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Mindfulness-Based Cognitive Therapy for Children (MBCT-C)


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Since mindfulness has become a buzz word in the recent years, I just wanted to point out the difference between a structured mindfulness program and using mindfulness strategies we have picked up off the web. Our local funding for therapies is small and I therefore have had to invest in texts and manuals to research certain approaches and therapy forms myself in order to make better informed decisions for my children. In any case, rather than typing from my books, I found this site that explains how a MBCT session is conducted, its purpose, and goals. I thought I would include it here:




I am also copy pasting the essential components directly from the linked website:




Essential Components

The essential components of Mindfulness-Based Cognitive Therapy for Children (MBCT-C) include:

  • Unlike Cognitive Therapy, MBCT-C makes no attempt to change the content of negative thinking, instead encouraging children to change how they relate to their own thoughts, feelings, and body sensations. In this way, they have opportunities to discover that these are transient events in the mind and the body, with which they can choose to engage—or not to engage
  • Helps children realize that thoughts, feelings (emotions), and body sensations are “just†thoughts, feelings, and body sensations, rather than “truth†or “me†by having the therapist repeatedly notice and offer nonjudgmental observations, with interest and compassion
  • Helps children learn to see more clearly the patterns of the mind, and to recognize that falling into anxious overanalysis or depressive rumination is often fueled by strong emotions, which serves only to increase the child’s emotional and behavioral problems
  • Helps break associations between anxious or depressed moods and negative thinking
  • Helps children develop the capacity to allow distressing thoughts, feelings, and body sensations to come and go, without feeling that they have to suppress them, run away from them, or do battle with them
  • Teaches skills to help children stay in touch with the present moment, without feeling driven to dwell on the past or worry about the future
  • 12-week group therapy that consists of weekly 90-minute sessions plus home practice activities; treatment manual also provides suggestions for ways to adapt MBCT-C to use in individual therapy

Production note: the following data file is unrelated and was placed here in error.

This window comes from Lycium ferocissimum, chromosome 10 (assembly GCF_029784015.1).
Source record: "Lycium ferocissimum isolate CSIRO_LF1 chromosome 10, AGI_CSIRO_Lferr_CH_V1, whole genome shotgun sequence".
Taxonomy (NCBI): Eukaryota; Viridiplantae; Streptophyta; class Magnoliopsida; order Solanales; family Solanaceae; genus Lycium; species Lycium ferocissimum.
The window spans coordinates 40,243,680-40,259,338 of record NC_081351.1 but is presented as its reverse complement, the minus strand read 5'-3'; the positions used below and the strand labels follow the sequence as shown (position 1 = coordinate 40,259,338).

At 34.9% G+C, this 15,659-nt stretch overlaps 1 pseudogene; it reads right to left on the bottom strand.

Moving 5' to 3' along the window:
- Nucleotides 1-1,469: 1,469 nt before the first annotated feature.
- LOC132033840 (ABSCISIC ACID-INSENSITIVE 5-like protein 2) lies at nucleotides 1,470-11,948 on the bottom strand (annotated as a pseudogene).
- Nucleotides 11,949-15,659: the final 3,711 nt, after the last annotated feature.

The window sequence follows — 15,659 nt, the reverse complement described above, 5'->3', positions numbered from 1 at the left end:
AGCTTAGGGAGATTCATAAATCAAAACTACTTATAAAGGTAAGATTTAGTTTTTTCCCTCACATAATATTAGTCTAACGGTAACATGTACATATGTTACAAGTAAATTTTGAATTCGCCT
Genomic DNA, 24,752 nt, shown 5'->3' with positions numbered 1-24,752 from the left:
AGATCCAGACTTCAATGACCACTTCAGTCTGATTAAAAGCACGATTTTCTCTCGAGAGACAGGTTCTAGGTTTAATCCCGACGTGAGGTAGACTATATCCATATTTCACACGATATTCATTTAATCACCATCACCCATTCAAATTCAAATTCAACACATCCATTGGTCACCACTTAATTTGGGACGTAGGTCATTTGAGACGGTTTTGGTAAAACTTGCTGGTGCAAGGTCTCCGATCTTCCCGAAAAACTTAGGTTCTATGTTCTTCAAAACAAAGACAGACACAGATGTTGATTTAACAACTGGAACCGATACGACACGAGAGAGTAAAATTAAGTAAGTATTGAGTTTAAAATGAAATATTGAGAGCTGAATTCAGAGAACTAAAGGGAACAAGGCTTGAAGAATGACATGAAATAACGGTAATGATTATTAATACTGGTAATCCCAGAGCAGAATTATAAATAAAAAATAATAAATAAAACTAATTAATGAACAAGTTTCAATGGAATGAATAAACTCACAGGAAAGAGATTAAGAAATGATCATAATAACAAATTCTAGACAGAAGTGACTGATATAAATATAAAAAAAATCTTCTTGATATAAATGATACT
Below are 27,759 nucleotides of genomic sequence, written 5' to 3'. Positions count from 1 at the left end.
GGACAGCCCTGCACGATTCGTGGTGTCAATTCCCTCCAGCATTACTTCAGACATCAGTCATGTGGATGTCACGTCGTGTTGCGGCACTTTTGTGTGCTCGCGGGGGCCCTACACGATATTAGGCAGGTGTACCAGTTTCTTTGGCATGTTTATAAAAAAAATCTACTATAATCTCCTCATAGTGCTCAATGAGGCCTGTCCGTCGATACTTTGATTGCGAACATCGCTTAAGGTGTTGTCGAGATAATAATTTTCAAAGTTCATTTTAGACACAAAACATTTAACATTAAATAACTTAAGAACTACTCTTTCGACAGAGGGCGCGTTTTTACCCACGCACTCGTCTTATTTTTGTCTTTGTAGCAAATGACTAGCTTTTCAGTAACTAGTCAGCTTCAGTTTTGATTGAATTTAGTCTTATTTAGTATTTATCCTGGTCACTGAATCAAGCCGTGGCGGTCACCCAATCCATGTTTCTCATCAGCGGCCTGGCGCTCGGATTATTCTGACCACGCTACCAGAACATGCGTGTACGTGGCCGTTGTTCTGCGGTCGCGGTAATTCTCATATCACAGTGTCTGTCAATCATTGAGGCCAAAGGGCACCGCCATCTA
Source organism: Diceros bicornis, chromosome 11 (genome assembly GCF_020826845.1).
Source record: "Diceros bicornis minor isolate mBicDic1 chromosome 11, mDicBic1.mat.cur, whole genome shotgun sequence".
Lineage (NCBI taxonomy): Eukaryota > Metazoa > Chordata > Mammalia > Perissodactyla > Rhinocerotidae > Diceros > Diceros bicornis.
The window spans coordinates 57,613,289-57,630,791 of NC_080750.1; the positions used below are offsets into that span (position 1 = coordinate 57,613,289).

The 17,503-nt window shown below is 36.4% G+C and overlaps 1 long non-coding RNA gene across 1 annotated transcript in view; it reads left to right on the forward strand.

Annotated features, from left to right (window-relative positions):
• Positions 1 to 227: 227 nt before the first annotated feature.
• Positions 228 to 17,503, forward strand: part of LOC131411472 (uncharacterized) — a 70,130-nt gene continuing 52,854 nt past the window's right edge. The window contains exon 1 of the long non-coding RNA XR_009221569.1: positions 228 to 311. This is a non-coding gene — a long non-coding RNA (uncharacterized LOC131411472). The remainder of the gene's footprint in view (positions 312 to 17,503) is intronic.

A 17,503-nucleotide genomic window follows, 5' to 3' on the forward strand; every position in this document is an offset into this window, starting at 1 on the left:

• Recommended group size is 6 to 8 children
  • Activities designed to be engaging and developmentally appropriate for children ages 8 to 12; adaptable for use with both younger and older children and for youth with special needs
  • Parents/caregivers invited to attend two separate adult sessions that offer detailed information about the program, experiential practice with mindfulness activities, and encouraged to join the child in doing the weekly home-practice activities
  • Unlike most therapies, session summaries, handouts, and home practice activities provided for every session and used to encourage parents/caregivers to understand the program aims and interventions, as well as allowing them to participate in home-based mindfulness activities with the child
  • Developmentally appropriate, child-friendly mindfulness activities include mindfulness of the breath, body scan, and yoga-like movement activities; mindfulness of thoughts, emotions, and body sensations; and sensory-based activities (i.e., visual, auditory, tactile, olfactory, gustatory, and kinesthetic sensations)


The effectiveness, therefore, of the approach we use will be based largely on how it is implemented and by whom. It is why I always say, I use CBT and mindfulness strategies.


In any case, I am short of time at present and am unable to keep up with any discussion. I just wanted to post the above information as FYI, for anyone that may be interested in looking into this form of therapy at the professional level, for their child. It will help in knowing what to expect and what to look for. 

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